NIST releases EHR usability guidance

The National Institute of Standards and Technology (NIST) has taken another step to help the electronic health record industry improve EHRs, issuing technical guidance for vendors and others evaluate their usability.

The guidance, released March 20, outlines a three-part usability protocol and the procedures for design evaluation and human testing of EHR systems. It updates and incorporates comments NIST received on its draft guidance, issued September 2011. NIST hopes that increasing usability of EHRs will impact their rate of adoption, improve patient care, and make the products safer by providing methods to measure and validate user performance before they're deployed.

"This guidance can be a useful tool for EHR developers to demonstrate that their systems don't lead to use errors or user errors," NIST researcher Matt Quinn said in a statement. "It will provide a way for developers and evaluators to objectively assess how easy their EHR systems are to learn and operate, while maximizing efficiency."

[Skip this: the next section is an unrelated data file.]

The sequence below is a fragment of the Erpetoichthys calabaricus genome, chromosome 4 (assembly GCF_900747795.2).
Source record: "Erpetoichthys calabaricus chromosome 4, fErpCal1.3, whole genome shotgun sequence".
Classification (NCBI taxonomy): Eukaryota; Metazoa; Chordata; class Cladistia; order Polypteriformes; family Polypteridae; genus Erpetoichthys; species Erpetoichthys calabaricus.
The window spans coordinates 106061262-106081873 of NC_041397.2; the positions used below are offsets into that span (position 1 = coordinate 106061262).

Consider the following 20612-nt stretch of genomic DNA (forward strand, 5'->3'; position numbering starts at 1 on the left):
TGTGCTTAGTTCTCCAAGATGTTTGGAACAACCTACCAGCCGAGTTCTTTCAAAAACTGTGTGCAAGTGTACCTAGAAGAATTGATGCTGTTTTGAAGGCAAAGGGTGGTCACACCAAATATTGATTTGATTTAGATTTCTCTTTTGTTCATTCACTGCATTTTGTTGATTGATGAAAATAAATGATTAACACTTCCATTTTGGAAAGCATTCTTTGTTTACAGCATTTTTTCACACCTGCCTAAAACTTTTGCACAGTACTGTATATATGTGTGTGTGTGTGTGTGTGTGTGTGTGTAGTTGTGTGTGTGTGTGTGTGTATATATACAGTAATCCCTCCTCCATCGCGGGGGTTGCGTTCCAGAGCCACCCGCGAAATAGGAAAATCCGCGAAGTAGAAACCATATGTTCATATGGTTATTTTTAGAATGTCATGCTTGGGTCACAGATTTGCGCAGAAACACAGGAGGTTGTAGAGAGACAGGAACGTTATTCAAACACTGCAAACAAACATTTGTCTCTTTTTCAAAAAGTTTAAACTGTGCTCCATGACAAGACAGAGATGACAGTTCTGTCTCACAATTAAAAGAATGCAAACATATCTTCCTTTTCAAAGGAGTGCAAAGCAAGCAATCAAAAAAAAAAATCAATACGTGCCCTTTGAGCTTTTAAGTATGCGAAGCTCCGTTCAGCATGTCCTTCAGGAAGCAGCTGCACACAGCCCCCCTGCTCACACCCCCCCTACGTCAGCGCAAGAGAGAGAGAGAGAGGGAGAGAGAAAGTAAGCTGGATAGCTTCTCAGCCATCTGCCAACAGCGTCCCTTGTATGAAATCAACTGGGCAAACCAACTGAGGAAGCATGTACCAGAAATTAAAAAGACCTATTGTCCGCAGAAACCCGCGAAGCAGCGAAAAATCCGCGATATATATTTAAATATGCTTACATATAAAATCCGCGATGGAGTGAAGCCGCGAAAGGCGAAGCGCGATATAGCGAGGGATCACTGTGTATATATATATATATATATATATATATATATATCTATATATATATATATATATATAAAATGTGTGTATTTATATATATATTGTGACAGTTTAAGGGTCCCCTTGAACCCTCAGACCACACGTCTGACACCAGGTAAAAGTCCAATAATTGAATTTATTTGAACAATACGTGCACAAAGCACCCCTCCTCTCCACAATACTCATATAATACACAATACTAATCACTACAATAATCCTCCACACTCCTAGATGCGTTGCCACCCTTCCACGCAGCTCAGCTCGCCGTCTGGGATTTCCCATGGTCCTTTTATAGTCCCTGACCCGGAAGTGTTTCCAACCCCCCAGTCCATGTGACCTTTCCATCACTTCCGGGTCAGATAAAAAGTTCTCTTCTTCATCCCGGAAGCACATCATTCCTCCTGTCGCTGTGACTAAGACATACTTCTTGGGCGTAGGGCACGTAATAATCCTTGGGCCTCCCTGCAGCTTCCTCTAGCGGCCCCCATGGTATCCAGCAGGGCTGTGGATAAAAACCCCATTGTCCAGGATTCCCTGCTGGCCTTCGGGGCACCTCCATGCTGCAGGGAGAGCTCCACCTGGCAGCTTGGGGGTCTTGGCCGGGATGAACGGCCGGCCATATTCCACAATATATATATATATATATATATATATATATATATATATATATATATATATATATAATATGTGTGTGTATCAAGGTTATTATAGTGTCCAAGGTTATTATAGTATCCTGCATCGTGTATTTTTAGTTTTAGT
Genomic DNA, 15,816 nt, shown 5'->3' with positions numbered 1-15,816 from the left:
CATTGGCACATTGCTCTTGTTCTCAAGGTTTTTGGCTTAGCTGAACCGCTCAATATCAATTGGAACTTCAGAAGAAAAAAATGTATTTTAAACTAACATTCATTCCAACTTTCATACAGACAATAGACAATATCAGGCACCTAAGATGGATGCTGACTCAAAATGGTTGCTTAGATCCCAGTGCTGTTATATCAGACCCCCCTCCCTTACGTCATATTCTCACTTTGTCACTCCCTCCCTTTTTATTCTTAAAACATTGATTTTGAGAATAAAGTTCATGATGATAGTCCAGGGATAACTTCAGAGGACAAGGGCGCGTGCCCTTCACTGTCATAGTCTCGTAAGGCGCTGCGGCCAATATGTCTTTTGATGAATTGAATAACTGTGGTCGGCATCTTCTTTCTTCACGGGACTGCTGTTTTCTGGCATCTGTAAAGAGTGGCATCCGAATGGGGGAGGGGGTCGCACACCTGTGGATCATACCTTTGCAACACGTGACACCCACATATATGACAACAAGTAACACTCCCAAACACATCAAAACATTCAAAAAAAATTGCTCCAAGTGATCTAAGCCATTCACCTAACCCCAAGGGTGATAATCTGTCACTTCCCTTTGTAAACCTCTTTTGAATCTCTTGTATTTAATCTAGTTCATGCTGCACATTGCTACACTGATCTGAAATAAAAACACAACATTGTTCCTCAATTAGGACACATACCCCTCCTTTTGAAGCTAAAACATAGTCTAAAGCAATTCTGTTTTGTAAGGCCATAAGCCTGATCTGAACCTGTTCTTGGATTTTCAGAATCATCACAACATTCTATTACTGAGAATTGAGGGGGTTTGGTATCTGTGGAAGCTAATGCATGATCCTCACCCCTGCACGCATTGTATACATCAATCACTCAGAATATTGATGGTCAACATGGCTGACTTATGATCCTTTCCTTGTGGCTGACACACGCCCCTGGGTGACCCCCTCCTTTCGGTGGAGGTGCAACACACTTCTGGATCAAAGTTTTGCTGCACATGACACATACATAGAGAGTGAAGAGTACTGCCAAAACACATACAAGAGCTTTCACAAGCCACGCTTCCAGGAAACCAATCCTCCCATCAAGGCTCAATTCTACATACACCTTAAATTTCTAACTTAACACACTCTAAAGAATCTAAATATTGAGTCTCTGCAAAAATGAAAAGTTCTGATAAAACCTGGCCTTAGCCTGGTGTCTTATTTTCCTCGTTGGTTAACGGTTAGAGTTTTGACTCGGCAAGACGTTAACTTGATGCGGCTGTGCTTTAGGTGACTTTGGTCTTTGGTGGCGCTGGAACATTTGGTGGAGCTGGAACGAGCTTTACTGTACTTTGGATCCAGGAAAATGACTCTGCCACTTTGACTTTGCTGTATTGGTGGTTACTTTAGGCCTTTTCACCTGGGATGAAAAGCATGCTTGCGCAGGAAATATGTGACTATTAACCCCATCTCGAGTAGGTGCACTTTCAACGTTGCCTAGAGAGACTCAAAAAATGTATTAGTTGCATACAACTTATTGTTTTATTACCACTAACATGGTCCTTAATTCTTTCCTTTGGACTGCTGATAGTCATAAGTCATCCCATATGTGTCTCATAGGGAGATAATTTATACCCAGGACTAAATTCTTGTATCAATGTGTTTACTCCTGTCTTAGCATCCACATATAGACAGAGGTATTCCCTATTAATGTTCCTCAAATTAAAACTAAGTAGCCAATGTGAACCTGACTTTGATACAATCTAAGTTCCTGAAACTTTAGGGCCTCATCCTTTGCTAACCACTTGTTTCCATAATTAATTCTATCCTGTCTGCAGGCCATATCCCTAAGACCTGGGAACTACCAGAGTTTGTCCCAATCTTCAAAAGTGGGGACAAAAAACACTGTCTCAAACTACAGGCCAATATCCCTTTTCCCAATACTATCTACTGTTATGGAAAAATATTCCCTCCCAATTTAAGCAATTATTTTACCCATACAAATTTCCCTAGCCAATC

NIST for years has expressed concern about the difficulty of EHR use, and even launched an initiative to voluntarily test existing EHR systems.

"Usability represents an important yet often overlooked factor impacting the adoption and meaningful use of ... EHR systems," the guidance's authors note. "Without usable systems, doctors, medical technicians, nurses, administrative staff, consumers, and other users cannot gain the potential benefits of features and functions of EHR systems."

To learn more:
- here's the NIST announcement
- read the fact sheet (.pdf)
- here's the entire guidance (.pdf)
- check out NISTs September 2011 draft report (.pdf)

Suggested Articles

Roche, which already owned a 12.6% stake in Flatiron Health, has agreed to buy the health IT company for $1.9 billion.

Allscripts managed to acquire two EHR platforms for just $50 million by selling off a portion of McKesson's portfolio for as much as $235 million.

Artificial intelligence could help physicians predict a patient's risk of developing a deadly infection.